Assessment and Teaching of 21st-Century Skills (ATC21S) using Serious Games
April 3, 2012 6 Comments
The ATC21S project is a multi-stakeholder research project lead by the University of Melbourne and sponsored by Microsoft, Intel and Cisco. The project aims to use assessment as a foundation for change. To make effective changes at the classroom level it is important to understand the skills and abilities of the pupil population. To that end the project is developing ways of assessing “21st-century skills” with the aim of creating tools to support the development of these skills which crucially underpin subjects such as Science, Maths and Reading. Serious Gaming is one of the tools which is being explored and PIXELearning have been working with the project team to create a multiplayer serious game designed to promote collaborative problem solving skills.
Each of the tools developed for the project will capture user actions and data with the hope of creating a framework for assessing collaborative problem solving and other 21st Century skills. These assessment tools will be incorporated into teaching and learning programs around the world to prepare students to be successful as global citizens in the modern work force.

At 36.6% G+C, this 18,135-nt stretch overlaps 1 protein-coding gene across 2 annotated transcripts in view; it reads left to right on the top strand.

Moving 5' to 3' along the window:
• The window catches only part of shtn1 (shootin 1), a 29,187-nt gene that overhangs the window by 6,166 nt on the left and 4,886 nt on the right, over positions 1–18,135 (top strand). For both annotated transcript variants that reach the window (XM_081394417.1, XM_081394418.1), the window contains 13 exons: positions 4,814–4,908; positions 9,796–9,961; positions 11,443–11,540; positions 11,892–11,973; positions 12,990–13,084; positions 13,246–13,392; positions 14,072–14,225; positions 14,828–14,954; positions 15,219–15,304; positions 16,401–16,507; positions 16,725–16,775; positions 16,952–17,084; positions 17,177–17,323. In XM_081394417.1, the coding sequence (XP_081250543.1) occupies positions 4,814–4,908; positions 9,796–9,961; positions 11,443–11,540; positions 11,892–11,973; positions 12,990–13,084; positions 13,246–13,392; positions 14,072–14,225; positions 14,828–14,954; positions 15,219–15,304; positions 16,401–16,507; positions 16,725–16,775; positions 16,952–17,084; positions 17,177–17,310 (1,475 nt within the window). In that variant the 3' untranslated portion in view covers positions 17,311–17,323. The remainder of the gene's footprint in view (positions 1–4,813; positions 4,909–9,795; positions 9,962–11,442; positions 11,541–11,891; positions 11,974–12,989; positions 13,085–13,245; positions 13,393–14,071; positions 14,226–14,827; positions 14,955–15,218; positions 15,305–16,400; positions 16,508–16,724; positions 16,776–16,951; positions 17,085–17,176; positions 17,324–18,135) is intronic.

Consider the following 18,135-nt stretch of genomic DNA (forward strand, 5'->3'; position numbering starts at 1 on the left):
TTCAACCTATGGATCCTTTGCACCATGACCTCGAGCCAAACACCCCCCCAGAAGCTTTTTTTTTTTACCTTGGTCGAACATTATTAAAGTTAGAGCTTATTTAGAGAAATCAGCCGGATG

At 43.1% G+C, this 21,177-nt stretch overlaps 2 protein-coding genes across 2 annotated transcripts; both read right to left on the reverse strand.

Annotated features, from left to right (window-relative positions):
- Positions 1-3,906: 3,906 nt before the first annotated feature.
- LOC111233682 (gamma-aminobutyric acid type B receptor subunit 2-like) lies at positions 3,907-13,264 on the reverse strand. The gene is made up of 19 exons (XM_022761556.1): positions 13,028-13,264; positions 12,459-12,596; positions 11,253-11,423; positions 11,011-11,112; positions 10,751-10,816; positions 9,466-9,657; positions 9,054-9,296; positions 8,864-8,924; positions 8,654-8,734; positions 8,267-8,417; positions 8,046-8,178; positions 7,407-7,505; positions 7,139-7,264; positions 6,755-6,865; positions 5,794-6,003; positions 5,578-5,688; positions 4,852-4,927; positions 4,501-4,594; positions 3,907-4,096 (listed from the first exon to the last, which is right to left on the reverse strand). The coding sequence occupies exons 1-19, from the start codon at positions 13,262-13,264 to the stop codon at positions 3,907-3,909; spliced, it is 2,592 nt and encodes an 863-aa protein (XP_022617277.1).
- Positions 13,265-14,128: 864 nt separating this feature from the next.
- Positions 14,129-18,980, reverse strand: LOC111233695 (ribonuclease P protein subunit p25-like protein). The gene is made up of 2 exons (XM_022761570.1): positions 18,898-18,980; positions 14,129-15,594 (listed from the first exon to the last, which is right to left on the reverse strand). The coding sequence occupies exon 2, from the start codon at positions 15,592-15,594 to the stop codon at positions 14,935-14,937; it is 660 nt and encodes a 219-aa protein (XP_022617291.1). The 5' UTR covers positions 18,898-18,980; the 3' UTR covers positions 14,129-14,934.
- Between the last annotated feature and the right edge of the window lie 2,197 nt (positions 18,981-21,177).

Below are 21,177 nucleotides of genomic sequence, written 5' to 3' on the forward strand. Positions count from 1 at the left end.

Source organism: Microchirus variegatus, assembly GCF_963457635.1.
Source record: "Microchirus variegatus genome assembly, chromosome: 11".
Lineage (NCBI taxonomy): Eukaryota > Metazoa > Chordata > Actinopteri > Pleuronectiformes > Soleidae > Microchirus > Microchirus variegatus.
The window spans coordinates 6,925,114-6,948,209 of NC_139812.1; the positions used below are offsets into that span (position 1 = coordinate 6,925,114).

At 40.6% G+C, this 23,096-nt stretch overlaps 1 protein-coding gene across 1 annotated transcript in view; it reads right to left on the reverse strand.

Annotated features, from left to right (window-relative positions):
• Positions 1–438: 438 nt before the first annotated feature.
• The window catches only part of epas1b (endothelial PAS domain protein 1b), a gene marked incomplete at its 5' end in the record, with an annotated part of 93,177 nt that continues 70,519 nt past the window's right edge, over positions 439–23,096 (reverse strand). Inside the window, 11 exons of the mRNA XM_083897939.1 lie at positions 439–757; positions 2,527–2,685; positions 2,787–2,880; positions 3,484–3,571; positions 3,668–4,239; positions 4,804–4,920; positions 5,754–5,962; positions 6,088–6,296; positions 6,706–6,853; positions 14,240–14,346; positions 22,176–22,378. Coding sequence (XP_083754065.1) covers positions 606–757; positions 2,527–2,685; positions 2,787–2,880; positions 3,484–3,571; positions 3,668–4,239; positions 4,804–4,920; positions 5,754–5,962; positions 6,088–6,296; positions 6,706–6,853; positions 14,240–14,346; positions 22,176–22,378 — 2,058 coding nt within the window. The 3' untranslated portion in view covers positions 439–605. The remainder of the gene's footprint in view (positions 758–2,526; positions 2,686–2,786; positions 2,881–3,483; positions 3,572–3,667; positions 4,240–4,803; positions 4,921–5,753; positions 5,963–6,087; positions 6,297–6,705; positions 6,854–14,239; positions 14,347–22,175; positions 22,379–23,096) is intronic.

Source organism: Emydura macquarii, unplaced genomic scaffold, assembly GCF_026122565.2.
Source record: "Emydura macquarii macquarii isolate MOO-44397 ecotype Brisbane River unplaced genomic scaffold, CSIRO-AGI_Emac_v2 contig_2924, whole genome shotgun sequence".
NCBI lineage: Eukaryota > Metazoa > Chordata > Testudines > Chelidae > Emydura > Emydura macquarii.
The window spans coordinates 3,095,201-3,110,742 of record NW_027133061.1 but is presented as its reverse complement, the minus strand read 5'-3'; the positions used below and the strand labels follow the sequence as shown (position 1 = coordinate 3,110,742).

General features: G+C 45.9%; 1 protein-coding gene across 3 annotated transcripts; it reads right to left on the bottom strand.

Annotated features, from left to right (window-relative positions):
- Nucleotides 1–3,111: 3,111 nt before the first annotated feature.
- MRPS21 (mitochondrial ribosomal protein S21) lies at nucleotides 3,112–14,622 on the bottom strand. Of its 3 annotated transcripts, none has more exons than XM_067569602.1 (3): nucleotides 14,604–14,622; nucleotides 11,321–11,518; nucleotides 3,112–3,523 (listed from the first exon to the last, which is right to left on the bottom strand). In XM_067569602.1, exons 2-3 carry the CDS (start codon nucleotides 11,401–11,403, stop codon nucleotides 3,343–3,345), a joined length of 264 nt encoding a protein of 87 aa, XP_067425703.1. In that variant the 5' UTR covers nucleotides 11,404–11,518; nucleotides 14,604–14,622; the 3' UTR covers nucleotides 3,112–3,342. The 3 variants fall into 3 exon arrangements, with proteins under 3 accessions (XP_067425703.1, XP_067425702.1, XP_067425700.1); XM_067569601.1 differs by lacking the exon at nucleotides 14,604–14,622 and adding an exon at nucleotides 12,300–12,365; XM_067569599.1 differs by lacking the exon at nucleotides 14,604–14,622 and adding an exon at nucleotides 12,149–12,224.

The project team is led by Professor Patrick Griffin of the University of Melbourne and includes national governments (Australia, Costa Rica, Finland, Netherlands, Singapore, and the United States), intergovernmental organizations (Inter American Development Bank (IADB), International Association for the Evaluation of Educational Achievement (IEA), Organisation for Economic Cooperation and Development (OECD), United Nations Educational, Scientific, and Cultural Organization (UNESCO), The World Bank), researchers, teaching institutions, and commercial companies like our own.
“ATC21S is working to give governments the information, procedures and materials that will enable them to address the issue of assessment and teaching of 21st-Century skills. Whether they go down this track officially and change the teaching and assessment in schools will be a long-term decision involving the marshalling of resources, materials, training, specialists and technology.” Patrick Griffin, ATC21S Executive Director.
Four countries are involved in the initial trials Australia, Finland, Singapore, and the United States and all outcomes of the ATC21S will be publicly available for use by governments, school officials, teachers, and local and global assessment organizations.
This has been, and continues to be, a very exciting project for the team here at PIXELearning and we very much look forward to the results! More details about the project, partners and approach can be found here.